Finally, it can also dump performance logs, which can be uploaded to a site for comparison between different setups. I really recommend checking out flightlessmango.com - it gives a great sampling of what performance and visuals are like when you compare across different drivers & platforms.

Post Processing with vkBasalt

use ENABLE_VKBASALT=1

vkBasalt is another, very exciting tool in the Vulkan gaming toolbox. It provides some post processing effects like FXAA and Contrast Adaptive Sharpening.

Additionally, it supports the ability to use Reshade Fx shaders, a generic, open-source shader language & transcompiler. This could allow for Linux users to take advantage of some of the same great shader mods that Windows users have had for a while.

Take a look at a comparison video, since my explanation won’t do it justice:

4.5 Forks & Misc

Now let’s take a look at what the community has done, looking to improve performance and fixes.

GloriousEggroll’s Proton

Remember when I was talking about game-specific tweaks and hacks? If your game is particularly finicky, like Warframe or FFXIV, you might even need to use a fork of Proton. Luckily, it’s as easy as dropping a folder into ~/.steam/steam/compatibilitytools.d.

tk-glitch’s PKGBUILDs

If using a prebuilt, prepatched package is too easy for you, you might try looking at Tk-Glitch’s PKGBUILDs for proton, wine, the Linux kernel, and other things. If you’re running into an odd bug, chances are there’s a patch you can apply by compiling the package yourself. These builds make that easy.

Custom scheduler

I haven’t actually definitively benchmarked this for myself (though I use linux55-tkg with PDS), and it might be more helpful in more resource-starved systems, but the tk-glitch kernels have patches that can replace the default CPU scheduler with one that tolerates gaming workloads better, and can provide better and more consistent frametimes in some cases.

Check out this benchmark on FlightlessMango comparing the default scheduler to PDS to help decide if it’s something you’re interested in. If you are, you can compile one of the custom kernel PKGBUILDs with a custom scheduler.

Bleeding-Edge Mesa

Think you’re too cool for stable graphics drivers? Install mesa-git and watch your performance possibly go up by fractions of percents while you wonder why your games keep crashing.

yay -S clang-git libclc-git libdrm-git llvm-libs-git  opencl-mesa-git vulkan-mesa-layer-git vulkan-radeon-git xf86-video-amdgpu-git lib32-mesa-git lib32-vulkan-radeon-git lib32-vulkan-mesa-layer-git mesa-git

Conclusion

I’ve tested all of these on my rig, and have really enjoyed experimenting with gaming on Linux. It’s made me even consider reading up on Vulkan and getting into graphics programming. I’ll stick with it for the foreseeable future, and maybe if AMD decides to write better drivers for Big Navi, I’ll be happier.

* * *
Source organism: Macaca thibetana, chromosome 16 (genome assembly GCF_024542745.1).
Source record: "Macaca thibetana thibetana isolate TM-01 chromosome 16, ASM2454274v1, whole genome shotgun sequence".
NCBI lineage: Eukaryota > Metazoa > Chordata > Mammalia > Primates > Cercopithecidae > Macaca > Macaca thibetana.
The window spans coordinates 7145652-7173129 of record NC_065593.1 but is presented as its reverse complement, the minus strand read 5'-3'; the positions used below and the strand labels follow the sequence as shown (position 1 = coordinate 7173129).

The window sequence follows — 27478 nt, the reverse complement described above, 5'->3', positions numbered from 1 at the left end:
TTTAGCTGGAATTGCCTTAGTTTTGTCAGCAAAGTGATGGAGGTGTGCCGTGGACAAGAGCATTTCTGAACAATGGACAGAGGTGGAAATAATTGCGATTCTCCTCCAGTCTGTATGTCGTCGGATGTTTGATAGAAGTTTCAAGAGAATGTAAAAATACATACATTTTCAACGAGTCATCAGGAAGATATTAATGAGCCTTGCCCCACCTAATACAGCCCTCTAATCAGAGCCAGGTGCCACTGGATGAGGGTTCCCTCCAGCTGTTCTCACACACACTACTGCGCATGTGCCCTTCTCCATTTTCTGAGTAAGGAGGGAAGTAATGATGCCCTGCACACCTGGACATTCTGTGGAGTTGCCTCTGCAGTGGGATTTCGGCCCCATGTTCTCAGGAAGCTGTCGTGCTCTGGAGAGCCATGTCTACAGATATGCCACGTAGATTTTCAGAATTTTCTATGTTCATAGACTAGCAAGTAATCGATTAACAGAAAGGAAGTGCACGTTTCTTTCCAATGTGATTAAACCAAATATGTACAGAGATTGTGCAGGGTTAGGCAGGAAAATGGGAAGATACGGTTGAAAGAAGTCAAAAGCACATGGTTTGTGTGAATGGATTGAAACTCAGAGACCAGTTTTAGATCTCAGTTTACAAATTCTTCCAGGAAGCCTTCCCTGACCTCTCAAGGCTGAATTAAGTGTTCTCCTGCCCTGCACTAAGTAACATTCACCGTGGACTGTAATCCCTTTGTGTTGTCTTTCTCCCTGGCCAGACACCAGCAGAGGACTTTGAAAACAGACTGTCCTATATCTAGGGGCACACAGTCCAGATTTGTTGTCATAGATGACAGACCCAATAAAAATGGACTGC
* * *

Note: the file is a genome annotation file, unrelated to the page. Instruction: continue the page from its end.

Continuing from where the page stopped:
Until then, I hope this post helps illuminate how you might be able to get the most out of gaming on Linux in 2020!

Note: I’ve been on a journey to reduce frametimes and lag as much as possible for my games, and it’s lead me down a lot of paths to a rather disappointing conclusion. The overlays can show frametimes, and I can optimize all I want, but I can’t seem to squeeze the last few stutters out. Additionally, there’s no great way to debug what’s causing frametime issues for games on Linux. It’s usually some combination of CPU bottlenecking, your compositor running on top of the game, or some vsync fuckery. I just wish there was a way I could see what was causing frametime spikes - it’s my last hurdle to stutter-free gaming on Linux. There was a talk at XDC 2019 that gave me hope. (The answer might possibly just be to buy a variable refresh rate monitor…)

P.S. - VR

I’ve tried gaming in VR on Linux, since I own a Vive. SteamVR does support it, but getting it to work is like a house of cards for me. The SteamVR app itself isn’t stable, and it locks up my system half the time I try to use it. (Okay, yes, but that’s after I reverted from mesa-git)

Once everything actually launches, it’s not too bad, but frametimes feel way worse than a comparable Windows install on the same hardware. Additionally, if you thought compatibility for regular games is hard, try gaming in VR with Proton. I’d link all of the Reddit threads on /r/virtualreality_linux that I looked at trying to get things to work, but this one is pretty comprehensive.

We’ll see where this is in a year or two, but I’m not too hopeful - maybe if Half-Life: Alyx gets a ton of traction there will be a renewed focus on VR on Linux.

P.P.S - VRR

If you’ve read any of my past content, you know I have a G-Sync monitor as a holdover from owning a GTX 1080. I’ve yet to get a variable refresh rate monitor, but it could be the silver bullet that eliminates all the stuttering for me.

The big downside of variable refresh rate on Linux is that you can’t use multiple monitors as you can in Windows. This is because, as an Nvidia engineer puts it, VRR

“requires the application to be able to flip, which requires that its window be unoccluded, unredirected, and covering the entire desktop.”

If you’re using multiple monitors on Linux, chances are they form a single X screen, since you can drag windows between the monitors.

Though, as a last resort, I suppose I could configure two X screens

P.P.P.S - Wayland

Are we wayland yet?

No. But we’re close.

Wayland compositors don’t support VRR yet.

Games must be run via XWayland.

But I’m hopeful.

Gamescope is an “experimental port of steamcompmgr as [a] Wayland compositor” which could have benefits for gaming within Wayland by removing unnecessary frame copies.

wine-wayland “allows playing DX9/DX11 and Vulkan games using pure wayland and Wine/DXVK.”

(Wow, that’s all, folks! Thanks for reading!)